Wendell Berry, “Waste”, 1989

And what have we learned in 21 years from Mr. Berry’s moving, astute observations. Nothing! We are three bubbles, two recessions, and a whole bunch of kajillions dollars deeper in debt as nations and consumers, not the mention the waste and useless consumption that has resumed unabated. I also stumbled upon an excellent section of Naomi Klein’s No Logo, famous bestseller, yes, but deep inside beneath the scathing indictments of brands is an excellent, firsthand report on life in EPZs (export processing zones). So reading about the “recovery” to start pouring our money back into “China’s red hot economy” which is made up of 1 in 13 residents slogging away in these, well, concentration camps, has led me to believe that the vast majority of us have chosen the poor perspective. Although I continue to be fascinated by USB keys.

Friday, 2 April 2010

Provincial Lament

Ah, spring. A sense of renewed optimism with the warmer weather and the longer, lighter days that are buoying everyone's psyches up from the depths of the long cold, dark winter. Tax refunds, March Breaks, graduations just around the corner, and easter eggs. Hard not to feel warm and fuzzy and optimistic, what with the "recovery", "growth" and "plans to returned to balanced books" outlined in provincial and federal government budgets, to top it all off. Don't you start with your doom and gloom buzzkill again, you're probably shouting to me through your computer screen.

I won't. I too have been enjoying lifted spirits and brighter outlooks with advent of this season. My band played a good show, and my dismal finances from trying to write have turned around after some weeks back working for the man (I hope I'm still keeping my eye on the ball). I'm looking for a baseball team, as well as some organic matter to mix with my dirt and grow a better garden this year. Need some manure or something. And a good place to start might be behind Queen's Park, where our provincial government has hidden some huge piles of smelly bullshit (fat cats on their payroll and broken promise on new transit for T.O.) in their latest budget. Rather than an opinionated lambast of them here in my echo chanber, I've decided to write a respectful letter worthy of those who have the democracy's confidence to govern. Here it is. I will send it.

To: The Premier of Ontario
The Honourable Dalton McGuinty

cc: The Honourable Minister of Transport
Kathleen Wynne

The Honourable Minister of Training (my local MPP)
John Milloy

The Honourable Finance Minister
Dwight Duncan

Dear Honourable Ministers,

I was extremely disappointed to see that you delayed even further plans to build new subway lines in Toronto in your last budget. I believe this was motivated by embarassment of the enormous deficit and the press' continual complaints about it and what it means for Ontario's changing role from the economic engine of Canada to a province plagued by structural economic problems. As such, this move appeared to me to be entirely politically motivated and ill-advised.

I grew up in Scarborough-North York and I have thousands of hours of TTC riding experience. I can tell you from observation that the system has worked for getting around the city but it barely does anymore. The city's population has tripled in my lifetime and there has been little to no new transit or infrastructure created. You are now asking the metropolis and economic engine of the province to spend an even longer period of undetermined length taking a toy subway from 1970 that breaks down often and barely goes anywhere. Sure, we can sit on new buses with expanded service (yes, thank you for the new buses), but how much of a consolation is that on our extremely congested roads?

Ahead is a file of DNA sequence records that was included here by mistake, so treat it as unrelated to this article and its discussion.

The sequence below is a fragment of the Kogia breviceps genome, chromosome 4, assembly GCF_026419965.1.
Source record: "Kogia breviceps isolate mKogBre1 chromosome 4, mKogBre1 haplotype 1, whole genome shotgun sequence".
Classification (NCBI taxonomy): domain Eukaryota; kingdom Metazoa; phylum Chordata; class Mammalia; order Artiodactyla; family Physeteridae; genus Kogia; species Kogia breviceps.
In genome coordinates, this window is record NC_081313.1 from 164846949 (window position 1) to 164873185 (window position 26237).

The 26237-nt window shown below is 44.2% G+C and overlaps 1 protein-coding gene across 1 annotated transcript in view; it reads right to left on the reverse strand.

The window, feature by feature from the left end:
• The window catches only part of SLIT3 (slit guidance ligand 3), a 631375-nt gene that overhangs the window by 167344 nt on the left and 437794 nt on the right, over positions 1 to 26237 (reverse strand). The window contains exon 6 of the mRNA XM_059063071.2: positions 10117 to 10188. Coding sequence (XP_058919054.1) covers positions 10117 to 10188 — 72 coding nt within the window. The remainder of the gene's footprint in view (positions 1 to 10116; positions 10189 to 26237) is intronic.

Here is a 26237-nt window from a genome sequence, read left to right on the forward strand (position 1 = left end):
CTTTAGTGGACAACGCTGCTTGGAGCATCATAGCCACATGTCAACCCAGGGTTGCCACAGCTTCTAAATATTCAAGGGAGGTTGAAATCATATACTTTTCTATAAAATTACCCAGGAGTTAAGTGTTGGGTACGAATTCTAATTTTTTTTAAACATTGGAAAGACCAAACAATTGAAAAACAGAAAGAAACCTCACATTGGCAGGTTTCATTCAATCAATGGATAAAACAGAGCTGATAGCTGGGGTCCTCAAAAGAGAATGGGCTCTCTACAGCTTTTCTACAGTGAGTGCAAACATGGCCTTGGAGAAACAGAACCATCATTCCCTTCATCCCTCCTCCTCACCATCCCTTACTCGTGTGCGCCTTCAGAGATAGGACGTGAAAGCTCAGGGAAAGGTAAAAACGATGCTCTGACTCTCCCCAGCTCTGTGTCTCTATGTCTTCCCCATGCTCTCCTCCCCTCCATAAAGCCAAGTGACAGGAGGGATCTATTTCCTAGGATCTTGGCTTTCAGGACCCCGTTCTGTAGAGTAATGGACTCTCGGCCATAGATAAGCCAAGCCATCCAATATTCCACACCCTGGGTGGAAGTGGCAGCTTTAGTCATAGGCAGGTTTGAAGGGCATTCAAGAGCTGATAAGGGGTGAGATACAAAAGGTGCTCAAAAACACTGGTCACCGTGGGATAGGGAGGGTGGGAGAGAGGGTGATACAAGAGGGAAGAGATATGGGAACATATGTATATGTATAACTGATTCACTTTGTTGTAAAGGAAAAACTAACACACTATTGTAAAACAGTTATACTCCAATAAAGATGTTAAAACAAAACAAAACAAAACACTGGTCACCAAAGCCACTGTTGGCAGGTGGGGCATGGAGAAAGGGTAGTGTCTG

I don't know how ministers get around our city but I can tell you it has become a nightmare. The highways are choking, the main roads are write-offs, and the transit is totally insufficient. And I know that you do, of course, intend to continue accepting 50,000 new immigrants a year for Toronto despite declining to make this critical investment. Even though Torontonians are already one of the highest per-capita vehicle owning major city populations of Earth. Even though the average commute in Toronto is 80 minutes now, higher than both notoriously gridlocked New York and L.A.

I've never heard a government speak so much about "innovation" "competitiveness" "investing in our future and in tomorrow's green economy" and "moving forward." You know the expression money talks and another bad word walks? I often deplore the lack of vision on our federal government's part, whose governance seems to be based solely on strategy and endless pandering to special interests, and yet here you are on the verge of wasting two majorities without building any new vital infrastructure (even though this is the first government I've ever heard of with an "infrastructure minister"). All to save a lousy 4 billion bucks which you will certainly lose in productivity, health care, and a whole bunch of other indicators by continuing to ignore this critical issue for the city and the province.

We already had a tunnel on Eglinton dug. The previous government filled it up. That cost a lot of money. Now, 13 years later, we finally have a plan to build, and you've just cut the funding. All the buzzwords I've mentioned in the previous paragraph don't mean a heck of a lot, if I may speak freely, when something as basic as transit in the 4th biggest city in North America is this much of a joke.

And I know that you are busy people, so I will keep it to one issue, but you are paying an awful lot of people (almost 65,000) enormous salaries (like, a million dollars to run an art gallery or a university), so frankly your argument about fiscal challenges that you've floated out to the press to justify this sounds to me like a bunch of bunk.

I thank the low-level unpaid intern reading this for listening to my candid and unsollicited views.
Respectfully Yours,
Christopher Lackey
Life-long (so far) Ontario resident